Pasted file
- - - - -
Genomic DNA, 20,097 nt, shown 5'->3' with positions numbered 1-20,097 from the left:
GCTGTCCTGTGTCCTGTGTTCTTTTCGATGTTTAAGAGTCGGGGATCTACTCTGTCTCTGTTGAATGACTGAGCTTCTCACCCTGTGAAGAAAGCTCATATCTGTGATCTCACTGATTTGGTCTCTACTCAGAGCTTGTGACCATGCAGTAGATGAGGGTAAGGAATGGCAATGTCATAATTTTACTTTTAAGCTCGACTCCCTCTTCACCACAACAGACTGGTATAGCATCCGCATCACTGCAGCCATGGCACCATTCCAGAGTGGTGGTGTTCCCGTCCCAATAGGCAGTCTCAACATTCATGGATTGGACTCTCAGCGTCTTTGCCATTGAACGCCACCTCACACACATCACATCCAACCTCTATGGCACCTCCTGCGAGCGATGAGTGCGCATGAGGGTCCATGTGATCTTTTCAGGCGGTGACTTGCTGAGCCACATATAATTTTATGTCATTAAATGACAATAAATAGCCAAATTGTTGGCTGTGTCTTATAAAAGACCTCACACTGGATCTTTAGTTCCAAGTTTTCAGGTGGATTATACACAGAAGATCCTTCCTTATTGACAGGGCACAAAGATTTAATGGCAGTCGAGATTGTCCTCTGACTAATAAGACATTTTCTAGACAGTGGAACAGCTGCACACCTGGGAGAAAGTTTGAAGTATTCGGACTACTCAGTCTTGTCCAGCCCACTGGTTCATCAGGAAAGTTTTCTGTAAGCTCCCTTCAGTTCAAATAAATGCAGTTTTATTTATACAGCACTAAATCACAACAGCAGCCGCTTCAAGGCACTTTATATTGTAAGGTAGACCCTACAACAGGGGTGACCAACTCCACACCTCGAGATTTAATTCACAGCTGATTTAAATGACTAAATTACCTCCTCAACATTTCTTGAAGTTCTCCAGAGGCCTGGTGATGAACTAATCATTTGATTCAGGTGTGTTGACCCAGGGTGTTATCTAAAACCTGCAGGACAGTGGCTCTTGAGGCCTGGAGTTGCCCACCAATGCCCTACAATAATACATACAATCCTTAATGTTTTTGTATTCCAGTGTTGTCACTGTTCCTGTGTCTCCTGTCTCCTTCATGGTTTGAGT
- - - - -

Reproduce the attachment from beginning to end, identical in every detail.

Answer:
Genomic DNA, 20,097 nt, shown 5'->3' with positions numbered 1-20,097 from the left:
GCTGTCCTGTGTCCTGTGTTCTTTTCGATGTTTAAGAGTCGGGGATCTACTCTGTCTCTGTTGAATGACTGAGCTTCTCACCCTGTGAAGAAAGCTCATATCTGTGATCTCACTGATTTGGTCTCTACTCAGAGCTTGTGACCATGCAGTAGATGAGGGTAAGGAATGGCAATGTCATAATTTTACTTTTAAGCTCGACTCCCTCTTCACCACAACAGACTGGTATAGCATCCGCATCACTGCAGCCATGGCACCATTCCAGAGTGGTGGTGTTCCCGTCCCAATAGGCAGTCTCAACATTCATGGATTGGACTCTCAGCGTCTTTGCCATTGAACGCCACCTCACACACATCACATCCAACCTCTATGGCACCTCCTGCGAGCGATGAGTGCGCATGAGGGTCCATGTGATCTTTTCAGGCGGTGACTTGCTGAGCCACATATAATTTTATGTCATTAAATGACAATAAATAGCCAAATTGTTGGCTGTGTCTTATAAAAGACCTCACACTGGATCTTTAGTTCCAAGTTTTCAGGTGGATTATACACAGAAGATCCTTCCTTATTGACAGGGCACAAAGATTTAATGGCAGTCGAGATTGTCCTCTGACTAATAAGACATTTTCTAGACAGTGGAACAGCTGCACACCTGGGAGAAAGTTTGAAGTATTCGGACTACTCAGTCTTGTCCAGCCCACTGGTTCATCAGGAAAGTTTTCTGTAAGCTCCCTTCAGTTCAAATAAATGCAGTTTTATTTATACAGCACTAAATCACAACAGCAGCCGCTTCAAGGCACTTTATATTGTAAGGTAGACCCTACAACAGGGGTGACCAACTCCACACCTCGAGATTTAATTCACAGCTGATTTAAATGACTAAATTACCTCCTCAACATTTCTTGAAGTTCTCCAGAGGCCTGGTGATGAACTAATCATTTGATTCAGGTGTGTTGACCCAGGGTGTTATCTAAAACCTGCAGGACAGTGGCTCTTGAGGCCTGGAGTTGCCCACCAATGCCCTACAATAATACATACAATCCTTAATGTTTTTGTATTCCAGTGTTGTCACTGTTCCTGTGTCTCCTGTCTCCTTCATGGTTTGAGT